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The historical range and drivers of decline of the Tapanuli orangutan

  • Erik Meijaard ,

    Roles Conceptualization, Formal analysis, Investigation, Supervision, Writing – original draft, Writing – review & editing

    Affiliations Borneo Futures, Bandar Seri Begawan, Darussalam, Brunei, Durrell Institute of Conservation and Ecology, University of Kent, Canterbury, United Kingdom, School of Biological Sciences, University of Queensland, St Lucia, Australia

  • Safwanah Ni’matullah,

    Roles Data curation, Methodology

    Affiliation Borneo Futures, Bandar Seri Begawan, Darussalam, Brunei

  • Rona Dennis,

    Roles Formal analysis, Methodology, Resources, Writing – original draft

    Affiliation Borneo Futures, Bandar Seri Begawan, Darussalam, Brunei

  • Julie Sherman,

    Roles Investigation, Project administration, Writing – original draft, Writing – review & editing

    Affiliations Borneo Futures, Bandar Seri Begawan, Darussalam, Brunei, Wildlife Impact. Portland, Oregon, United States of America

  • Onrizal,

    Roles Data curation, Investigation, Writing – original draft

    Affiliation University of Sumatera Utara, Medan, Indonesia

  • Serge A. Wich

    Roles Conceptualization, Data curation, Project administration, Writing – original draft

    Affiliation Liverpool John Moores University, Liverpool, United Kingdom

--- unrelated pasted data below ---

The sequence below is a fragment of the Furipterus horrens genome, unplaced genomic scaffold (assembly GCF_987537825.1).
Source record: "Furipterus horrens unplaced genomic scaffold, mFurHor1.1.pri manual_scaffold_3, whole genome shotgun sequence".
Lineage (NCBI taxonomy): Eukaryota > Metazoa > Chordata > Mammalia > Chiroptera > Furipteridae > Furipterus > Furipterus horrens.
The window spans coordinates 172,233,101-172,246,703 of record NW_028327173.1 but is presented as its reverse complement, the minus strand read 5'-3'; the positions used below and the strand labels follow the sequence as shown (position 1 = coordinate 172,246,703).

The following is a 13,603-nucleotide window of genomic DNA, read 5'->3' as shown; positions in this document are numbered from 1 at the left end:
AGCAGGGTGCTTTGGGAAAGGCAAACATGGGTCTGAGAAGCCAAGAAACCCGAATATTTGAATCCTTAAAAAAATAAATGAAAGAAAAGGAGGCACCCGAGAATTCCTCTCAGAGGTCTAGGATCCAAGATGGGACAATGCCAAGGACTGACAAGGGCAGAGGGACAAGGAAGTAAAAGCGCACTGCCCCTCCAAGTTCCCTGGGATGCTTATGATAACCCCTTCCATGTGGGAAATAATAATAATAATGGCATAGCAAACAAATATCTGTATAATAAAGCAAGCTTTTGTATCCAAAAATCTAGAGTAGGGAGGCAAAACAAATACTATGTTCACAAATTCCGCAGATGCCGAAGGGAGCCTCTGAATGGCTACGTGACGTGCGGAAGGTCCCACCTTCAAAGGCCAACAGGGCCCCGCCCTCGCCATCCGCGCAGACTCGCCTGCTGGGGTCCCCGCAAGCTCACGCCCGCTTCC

The historical range and drivers of decline of the Tapanuli orangutan

  • Erik Meijaard, 
  • Safwanah Ni’matullah, 
  • Rona Dennis, 
  • Julie Sherman, 
  • Onrizal, 
  • Serge A. Wich


The Tapanuli Orangutan (Pongo tapanuliensis) is the most threatened great ape species in the world. It is restricted to an area of about 1,000 km2 of upland forest where fewer than 800 animals survive in three declining subpopulations. Through a historical ecology approach involving analysis of newspaper, journals, books and museum records from the early 1800s to 2009, we demonstrate that historically Pongo tapanuliensis inhabited a much larger area, and occurred across a much wider range of habitat types and at lower elevations than now. Its current Extent of Occurrence is 2.5% and 5.0% of the historical range in the 1890s and 1940s respectively. A combination of historical fragmentation of forest habitats, mostly for small-scale agriculture, and unsustainable hunting likely drove various populations to the south, east and west of the current population to extinction. This happened prior to the industrial-scale forest conversion that started in the 1970s. Our findings indicate how sensitive P. tapanuliensis is to the combined effects of habitat fragmentation and unsustainable take-off rates. Saving this species will require prevention of any further fragmentation and killings or other removal of animals from the remaining population. Without concerted action to achieve this, the remaining populations of P. tapanuliensis are doomed to become extinct within several orangutan generations.